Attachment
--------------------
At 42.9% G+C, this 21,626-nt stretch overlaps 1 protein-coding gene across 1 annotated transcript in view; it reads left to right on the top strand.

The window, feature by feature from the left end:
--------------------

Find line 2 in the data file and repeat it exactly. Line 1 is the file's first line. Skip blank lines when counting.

The window, feature by feature from the left end: